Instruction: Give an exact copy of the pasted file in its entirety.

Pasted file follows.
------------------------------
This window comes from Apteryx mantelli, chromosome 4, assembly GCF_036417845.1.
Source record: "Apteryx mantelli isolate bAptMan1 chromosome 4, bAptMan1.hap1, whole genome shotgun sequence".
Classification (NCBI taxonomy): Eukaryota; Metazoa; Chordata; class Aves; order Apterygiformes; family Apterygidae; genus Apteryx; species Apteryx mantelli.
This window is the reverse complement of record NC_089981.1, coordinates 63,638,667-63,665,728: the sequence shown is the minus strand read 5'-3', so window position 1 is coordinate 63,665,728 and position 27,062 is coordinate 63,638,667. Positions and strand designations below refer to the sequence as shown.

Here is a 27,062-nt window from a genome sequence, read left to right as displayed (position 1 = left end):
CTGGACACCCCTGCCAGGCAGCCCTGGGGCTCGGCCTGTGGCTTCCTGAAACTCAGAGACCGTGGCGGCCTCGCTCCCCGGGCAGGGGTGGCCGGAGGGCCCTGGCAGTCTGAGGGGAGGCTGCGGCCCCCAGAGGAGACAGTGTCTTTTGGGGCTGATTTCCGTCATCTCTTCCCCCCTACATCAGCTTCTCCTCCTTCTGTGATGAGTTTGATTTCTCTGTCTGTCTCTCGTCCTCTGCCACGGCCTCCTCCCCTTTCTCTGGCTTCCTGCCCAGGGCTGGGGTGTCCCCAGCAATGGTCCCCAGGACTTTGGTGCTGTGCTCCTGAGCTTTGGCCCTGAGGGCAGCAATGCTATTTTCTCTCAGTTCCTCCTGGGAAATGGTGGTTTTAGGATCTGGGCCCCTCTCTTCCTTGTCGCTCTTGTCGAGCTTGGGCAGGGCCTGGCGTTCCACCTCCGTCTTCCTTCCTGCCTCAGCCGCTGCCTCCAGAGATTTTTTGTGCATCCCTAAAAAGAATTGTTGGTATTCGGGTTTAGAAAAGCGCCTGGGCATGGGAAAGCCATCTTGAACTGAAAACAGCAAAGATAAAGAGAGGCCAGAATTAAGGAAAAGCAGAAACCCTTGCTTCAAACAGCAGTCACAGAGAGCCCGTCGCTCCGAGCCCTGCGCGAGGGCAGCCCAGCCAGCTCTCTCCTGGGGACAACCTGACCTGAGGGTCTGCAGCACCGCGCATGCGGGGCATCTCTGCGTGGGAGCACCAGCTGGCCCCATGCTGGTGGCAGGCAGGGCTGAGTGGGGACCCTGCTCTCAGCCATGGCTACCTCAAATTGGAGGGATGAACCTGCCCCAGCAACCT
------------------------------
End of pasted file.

This window comes from Apteryx mantelli, chromosome 4, assembly GCF_036417845.1.
Source record: "Apteryx mantelli isolate bAptMan1 chromosome 4, bAptMan1.hap1, whole genome shotgun sequence".
Classification (NCBI taxonomy): Eukaryota; Metazoa; Chordata; class Aves; order Apterygiformes; family Apterygidae; genus Apteryx; species Apteryx mantelli.
This window is the reverse complement of record NC_089981.1, coordinates 63,638,667-63,665,728: the sequence shown is the minus strand read 5'-3', so window position 1 is coordinate 63,665,728 and position 27,062 is coordinate 63,638,667. Positions and strand designations below refer to the sequence as shown.

Here is a 27,062-nt window from a genome sequence, read left to right as displayed (position 1 = left end):
CTGGACACCCCTGCCAGGCAGCCCTGGGGCTCGGCCTGTGGCTTCCTGAAACTCAGAGACCGTGGCGGCCTCGCTCCCCGGGCAGGGGTGGCCGGAGGGCCCTGGCAGTCTGAGGGGAGGCTGCGGCCCCCAGAGGAGACAGTGTCTTTTGGGGCTGATTTCCGTCATCTCTTCCCCCCTACATCAGCTTCTCCTCCTTCTGTGATGAGTTTGATTTCTCTGTCTGTCTCTCGTCCTCTGCCACGGCCTCCTCCCCTTTCTCTGGCTTCCTGCCCAGGGCTGGGGTGTCCCCAGCAATGGTCCCCAGGACTTTGGTGCTGTGCTCCTGAGCTTTGGCCCTGAGGGCAGCAATGCTATTTTCTCTCAGTTCCTCCTGGGAAATGGTGGTTTTAGGATCTGGGCCCCTCTCTTCCTTGTCGCTCTTGTCGAGCTTGGGCAGGGCCTGGCGTTCCACCTCCGTCTTCCTTCCTGCCTCAGCCGCTGCCTCCAGAGATTTTTTGTGCATCCCTAAAAAGAATTGTTGGTATTCGGGTTTAGAAAAGCGCCTGGGCATGGGAAAGCCATCTTGAACTGAAAACAGCAAAGATAAAGAGAGGCCAGAATTAAGGAAAAGCAGAAACCCTTGCTTCAAACAGCAGTCACAGAGAGCCCGTCGCTCCGAGCCCTGCGCGAGGGCAGCCCAGCCAGCTCTCTCCTGGGGACAACCTGACCTGAGGGTCTGCAGCACCGCGCATGCGGGGCATCTCTGCGTGGGAGCACCAGCTGGCCCCATGCTGGTGGCAGGCAGGGCTGAGTGGGGACCCTGCTCTCAGCCATGGCTACCTCAAATTGGAGGGATGAACCTGCCCCAGCAACCT